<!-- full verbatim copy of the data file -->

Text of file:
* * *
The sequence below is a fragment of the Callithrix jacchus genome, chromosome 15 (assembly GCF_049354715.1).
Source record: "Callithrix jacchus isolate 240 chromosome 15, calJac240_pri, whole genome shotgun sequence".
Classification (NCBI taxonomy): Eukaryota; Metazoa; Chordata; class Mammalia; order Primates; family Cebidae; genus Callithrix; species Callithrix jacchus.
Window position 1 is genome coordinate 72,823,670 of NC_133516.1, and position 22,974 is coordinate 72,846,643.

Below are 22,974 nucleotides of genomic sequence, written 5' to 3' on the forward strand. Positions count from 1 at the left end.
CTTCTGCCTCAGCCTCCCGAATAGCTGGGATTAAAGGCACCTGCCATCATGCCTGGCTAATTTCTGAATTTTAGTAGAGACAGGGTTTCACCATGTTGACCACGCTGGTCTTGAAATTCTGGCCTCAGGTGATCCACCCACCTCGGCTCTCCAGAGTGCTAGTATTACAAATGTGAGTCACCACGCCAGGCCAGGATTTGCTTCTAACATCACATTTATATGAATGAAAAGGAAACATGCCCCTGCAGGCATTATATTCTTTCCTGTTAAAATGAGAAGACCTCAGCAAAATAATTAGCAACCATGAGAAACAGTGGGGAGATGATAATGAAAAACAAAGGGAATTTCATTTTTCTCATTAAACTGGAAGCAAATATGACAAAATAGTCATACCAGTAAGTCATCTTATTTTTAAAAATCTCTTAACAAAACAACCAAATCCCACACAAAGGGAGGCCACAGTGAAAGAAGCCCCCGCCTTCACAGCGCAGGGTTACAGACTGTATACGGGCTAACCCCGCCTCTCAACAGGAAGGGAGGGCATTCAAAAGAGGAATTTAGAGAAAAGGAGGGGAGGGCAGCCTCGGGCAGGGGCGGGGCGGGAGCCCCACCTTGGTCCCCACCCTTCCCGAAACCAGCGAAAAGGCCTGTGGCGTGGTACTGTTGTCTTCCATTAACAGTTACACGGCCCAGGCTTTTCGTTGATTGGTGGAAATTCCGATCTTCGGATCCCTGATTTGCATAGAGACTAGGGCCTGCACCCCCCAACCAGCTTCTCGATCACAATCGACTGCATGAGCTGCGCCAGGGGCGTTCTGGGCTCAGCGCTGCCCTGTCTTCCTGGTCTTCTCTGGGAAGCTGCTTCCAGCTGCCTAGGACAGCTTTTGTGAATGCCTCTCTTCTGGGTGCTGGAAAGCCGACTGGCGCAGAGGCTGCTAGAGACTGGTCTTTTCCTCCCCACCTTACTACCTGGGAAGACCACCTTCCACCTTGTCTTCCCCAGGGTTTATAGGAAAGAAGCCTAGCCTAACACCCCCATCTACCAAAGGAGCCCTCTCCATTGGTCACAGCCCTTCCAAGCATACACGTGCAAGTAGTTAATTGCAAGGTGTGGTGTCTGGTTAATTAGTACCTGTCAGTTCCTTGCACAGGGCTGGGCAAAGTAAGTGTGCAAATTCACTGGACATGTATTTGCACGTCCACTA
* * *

The sequence below is a fragment of the Callithrix jacchus genome, chromosome 15 (assembly GCF_049354715.1).
Source record: "Callithrix jacchus isolate 240 chromosome 15, calJac240_pri, whole genome shotgun sequence".
Classification (NCBI taxonomy): Eukaryota; Metazoa; Chordata; class Mammalia; order Primates; family Cebidae; genus Callithrix; species Callithrix jacchus.
Window position 1 is genome coordinate 72,823,670 of NC_133516.1, and position 22,974 is coordinate 72,846,643.

Below are 22,974 nucleotides of genomic sequence, written 5' to 3' on the forward strand. Positions count from 1 at the left end.
CTTCTGCCTCAGCCTCCCGAATAGCTGGGATTAAAGGCACCTGCCATCATGCCTGGCTAATTTCTGAATTTTAGTAGAGACAGGGTTTCACCATGTTGACCACGCTGGTCTTGAAATTCTGGCCTCAGGTGATCCACCCACCTCGGCTCTCCAGAGTGCTAGTATTACAAATGTGAGTCACCACGCCAGGCCAGGATTTGCTTCTAACATCACATTTATATGAATGAAAAGGAAACATGCCCCTGCAGGCATTATATTCTTTCCTGTTAAAATGAGAAGACCTCAGCAAAATAATTAGCAACCATGAGAAACAGTGGGGAGATGATAATGAAAAACAAAGGGAATTTCATTTTTCTCATTAAACTGGAAGCAAATATGACAAAATAGTCATACCAGTAAGTCATCTTATTTTTAAAAATCTCTTAACAAAACAACCAAATCCCACACAAAGGGAGGCCACAGTGAAAGAAGCCCCCGCCTTCACAGCGCAGGGTTACAGACTGTATACGGGCTAACCCCGCCTCTCAACAGGAAGGGAGGGCATTCAAAAGAGGAATTTAGAGAAAAGGAGGGGAGGGCAGCCTCGGGCAGGGGCGGGGCGGGAGCCCCACCTTGGTCCCCACCCTTCCCGAAACCAGCGAAAAGGCCTGTGGCGTGGTACTGTTGTCTTCCATTAACAGTTACACGGCCCAGGCTTTTCGTTGATTGGTGGAAATTCCGATCTTCGGATCCCTGATTTGCATAGAGACTAGGGCCTGCACCCCCCAACCAGCTTCTCGATCACAATCGACTGCATGAGCTGCGCCAGGGGCGTTCTGGGCTCAGCGCTGCCCTGTCTTCCTGGTCTTCTCTGGGAAGCTGCTTCCAGCTGCCTAGGACAGCTTTTGTGAATGCCTCTCTTCTGGGTGCTGGAAAGCCGACTGGCGCAGAGGCTGCTAGAGACTGGTCTTTTCCTCCCCACCTTACTACCTGGGAAGACCACCTTCCACCTTGTCTTCCCCAGGGTTTATAGGAAAGAAGCCTAGCCTAACACCCCCATCTACCAAAGGAGCCCTCTCCATTGGTCACAGCCCTTCCAAGCATACACGTGCAAGTAGTTAATTGCAAGGTGTGGTGTCTGGTTAATTAGTACCTGTCAGTTCCTTGCACAGGGCTGGGCAAAGTAAGTGTGCAAATTCACTGGACATGTATTTGCACGTCCACTA